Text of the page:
Two weeks into the heat cycle, your Pitbull is ready to be bred. Like in humans, it would take a full month after the breeding to confirm pregnancy. This means that you would not know if the breeding worked until your dog is out of the heat cycle. After a month, if you notice any signs, you should take it to a vet to confirm that your Pitbull has conceived.

As mentioned above, her behavioral and physical changes will be the early signs. Early on, she might refuse to eat, which is much like a woman experiencing morning sickness. She might even feel nauseous. Once she passes this stage, her appetite will increase more than usual. Any extraordinary change in her behavior will be a sign of pregnancy during this stage.

Let’s go through the gestation period week-by-week to learn everything you should expect in her pregnancy:

Week One

First things first, it is essential to remember that for your pitbull to conceive successfully, she needs to mate more than once. After the ovulation and mating phase is over, the fertilization phase will start. During the first week of pregnancy, she will have nausea and morning sickness. You must also monitor any signs of infection that she might have contracted during mating.

During this week, follow the routine of feeding and exercising for your pitbull. This will also give you time to consider and plan things to provide for nutritional supplements. By this time, you should not use any flea treatment products without the recommendation of your vet.

Week Two

During the second week of pregnancy, the cell will separate. The embryos will move to the uterus, and they will stay there until the end of pregnancy. Provide your Pitbull with sufficient nutrition and adequate exercise to stay active and healthy.

Week Three

During the third week, as the embryos have attached themselves to the uterus, they will receive vital nutrients from the mother. The fetus is, however, still smaller than one centimeter. You should continue the routine of nutrition and exercise for your Pitbull.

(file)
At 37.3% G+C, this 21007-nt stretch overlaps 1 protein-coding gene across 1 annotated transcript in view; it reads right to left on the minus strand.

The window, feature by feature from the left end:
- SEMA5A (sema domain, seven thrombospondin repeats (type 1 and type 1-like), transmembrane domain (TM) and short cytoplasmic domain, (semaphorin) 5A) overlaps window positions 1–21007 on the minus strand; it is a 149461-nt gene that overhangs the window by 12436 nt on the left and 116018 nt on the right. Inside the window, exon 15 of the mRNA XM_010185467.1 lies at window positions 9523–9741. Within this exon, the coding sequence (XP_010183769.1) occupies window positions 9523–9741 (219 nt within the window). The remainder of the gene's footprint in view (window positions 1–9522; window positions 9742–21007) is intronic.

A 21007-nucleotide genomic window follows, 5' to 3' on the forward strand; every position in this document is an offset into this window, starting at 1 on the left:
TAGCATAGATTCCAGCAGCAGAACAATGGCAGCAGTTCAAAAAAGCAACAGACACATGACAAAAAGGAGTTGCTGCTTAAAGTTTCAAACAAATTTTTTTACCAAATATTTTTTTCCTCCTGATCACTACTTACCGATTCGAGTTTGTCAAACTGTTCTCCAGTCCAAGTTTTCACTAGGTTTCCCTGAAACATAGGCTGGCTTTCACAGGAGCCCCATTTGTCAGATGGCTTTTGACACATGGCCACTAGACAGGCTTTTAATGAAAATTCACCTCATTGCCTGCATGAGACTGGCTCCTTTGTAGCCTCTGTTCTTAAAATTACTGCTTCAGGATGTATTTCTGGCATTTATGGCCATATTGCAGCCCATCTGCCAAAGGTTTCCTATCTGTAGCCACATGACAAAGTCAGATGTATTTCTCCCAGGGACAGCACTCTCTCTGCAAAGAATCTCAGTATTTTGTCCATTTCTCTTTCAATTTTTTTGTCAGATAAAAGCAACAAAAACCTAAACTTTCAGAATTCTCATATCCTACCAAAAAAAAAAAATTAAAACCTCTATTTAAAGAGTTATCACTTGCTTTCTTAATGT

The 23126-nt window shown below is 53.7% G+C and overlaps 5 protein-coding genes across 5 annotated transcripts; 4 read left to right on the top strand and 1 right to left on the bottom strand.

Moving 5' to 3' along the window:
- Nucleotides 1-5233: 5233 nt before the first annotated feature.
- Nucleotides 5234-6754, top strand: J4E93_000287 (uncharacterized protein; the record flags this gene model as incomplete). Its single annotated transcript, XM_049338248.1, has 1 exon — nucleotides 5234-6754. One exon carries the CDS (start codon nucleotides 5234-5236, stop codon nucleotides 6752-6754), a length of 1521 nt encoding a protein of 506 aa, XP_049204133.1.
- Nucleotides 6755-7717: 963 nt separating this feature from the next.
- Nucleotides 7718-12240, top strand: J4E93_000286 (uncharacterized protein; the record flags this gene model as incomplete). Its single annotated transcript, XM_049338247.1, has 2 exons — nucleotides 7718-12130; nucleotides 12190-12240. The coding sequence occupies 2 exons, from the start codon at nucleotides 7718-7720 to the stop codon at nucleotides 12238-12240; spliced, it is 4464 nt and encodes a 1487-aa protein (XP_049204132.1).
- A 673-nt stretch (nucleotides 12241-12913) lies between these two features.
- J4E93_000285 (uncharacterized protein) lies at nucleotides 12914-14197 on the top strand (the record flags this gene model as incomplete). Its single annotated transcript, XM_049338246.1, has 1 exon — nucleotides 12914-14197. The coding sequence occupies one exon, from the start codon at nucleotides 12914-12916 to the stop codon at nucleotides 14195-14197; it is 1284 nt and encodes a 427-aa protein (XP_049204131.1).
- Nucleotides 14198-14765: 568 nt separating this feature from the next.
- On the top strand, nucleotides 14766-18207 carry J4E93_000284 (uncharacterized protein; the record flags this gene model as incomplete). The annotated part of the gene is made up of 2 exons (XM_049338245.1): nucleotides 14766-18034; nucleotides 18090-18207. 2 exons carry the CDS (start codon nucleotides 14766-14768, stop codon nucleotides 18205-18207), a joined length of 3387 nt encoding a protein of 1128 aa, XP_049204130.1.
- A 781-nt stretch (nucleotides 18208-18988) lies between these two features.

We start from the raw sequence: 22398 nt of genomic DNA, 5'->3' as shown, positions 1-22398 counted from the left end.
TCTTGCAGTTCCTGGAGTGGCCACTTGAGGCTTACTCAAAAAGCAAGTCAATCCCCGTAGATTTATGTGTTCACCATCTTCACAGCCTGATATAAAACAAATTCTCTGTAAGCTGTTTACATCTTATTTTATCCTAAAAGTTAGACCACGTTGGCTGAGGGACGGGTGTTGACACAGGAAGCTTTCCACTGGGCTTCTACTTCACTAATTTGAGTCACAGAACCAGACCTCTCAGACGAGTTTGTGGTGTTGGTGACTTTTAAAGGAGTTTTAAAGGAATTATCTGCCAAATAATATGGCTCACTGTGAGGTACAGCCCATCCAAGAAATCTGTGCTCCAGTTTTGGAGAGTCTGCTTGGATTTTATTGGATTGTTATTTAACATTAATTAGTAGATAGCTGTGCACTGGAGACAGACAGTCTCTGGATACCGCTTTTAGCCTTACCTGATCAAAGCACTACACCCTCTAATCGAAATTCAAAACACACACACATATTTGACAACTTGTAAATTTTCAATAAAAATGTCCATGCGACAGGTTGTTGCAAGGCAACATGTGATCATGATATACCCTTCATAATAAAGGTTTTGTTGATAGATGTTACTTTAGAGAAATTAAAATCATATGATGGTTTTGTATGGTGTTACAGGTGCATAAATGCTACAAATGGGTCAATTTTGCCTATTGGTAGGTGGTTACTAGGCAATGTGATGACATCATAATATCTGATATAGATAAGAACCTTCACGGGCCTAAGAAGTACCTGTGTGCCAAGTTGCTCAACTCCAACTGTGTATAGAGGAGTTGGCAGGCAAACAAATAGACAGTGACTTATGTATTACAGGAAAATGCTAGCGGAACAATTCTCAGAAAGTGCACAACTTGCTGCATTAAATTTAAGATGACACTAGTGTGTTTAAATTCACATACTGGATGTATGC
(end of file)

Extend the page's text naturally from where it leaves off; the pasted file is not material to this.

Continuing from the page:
You will also notice that around this time, her appetite will increase unusually. You will have to plan her feeding schedule according to her increasing needs.

Week Four

The fourth week of the Pitbull pregnancy is the most crucial stage. The fetuses start developing, and the spine and eyes begin to take shape. Around this time, they also become exposed to the risks of deformity and defects. If you gently touch the abdomen, you will be able to feel the presence of developing puppies. The fetuses have likely grown 1.5 centimeters long.

At this stage, you must engage your Pitbull in less strenuous exercise and make her comfortable as much as possible. You must also consult with a vet about the nutritional supplements your dog might need. Make sure your dog gets all the nutritional and emotional support she needs during this time.

Week Five

During the fifth week of pregnancy, the increase of the amniotic fluid provides more protection to the fetuses. It will now become difficult to feel the presence of puppies in her belly. By this time, the fetuses are no longer at any risk of deformity or defects.

The puppies continue to grow other body parts like toes, claws, and whiskers. You will also notice that your Pitbull has put on additional weight, which means she will also need more food. This is also an excellent time to take your dog to the vet for an ultrasound. This will help you find out the number of puppy litter and any possible health problems.

Week Six

By the sixth week, your Pitbull will be visibly pregnant as the tummy size is now growing daily. Her nipples would look swollen and dark. The puppies in her belly will get skin pigmentation and markings, which will differentiate their physical appearance.

During this time, you can include more puppy food mixes in her diet. You should also start preparing the whelping area and make it as comfortable as possible. Familiarize your Pitbull with the whelping area and start training her to sleep over there.

Week Seven

The start of the seventh week signifies the start of the final stages. The puppies have now fully developed. You will notice that there is a normal shedding of hair under your dog’s belly. Now it time that you stop feeding your Pitbull puppy food mix and carry on with her regular diet. This action will naturally cause her body to start storing calcium as it will be necessary for her, further along, the pregnancy.

Week Eight

When your Pitbull enters into her eighth week of pregnancy, you should expect the puppy litter to arrive anytime. That said, you must not also introduce the dog to early labor as the puppies might still need another week or more to be in the womb.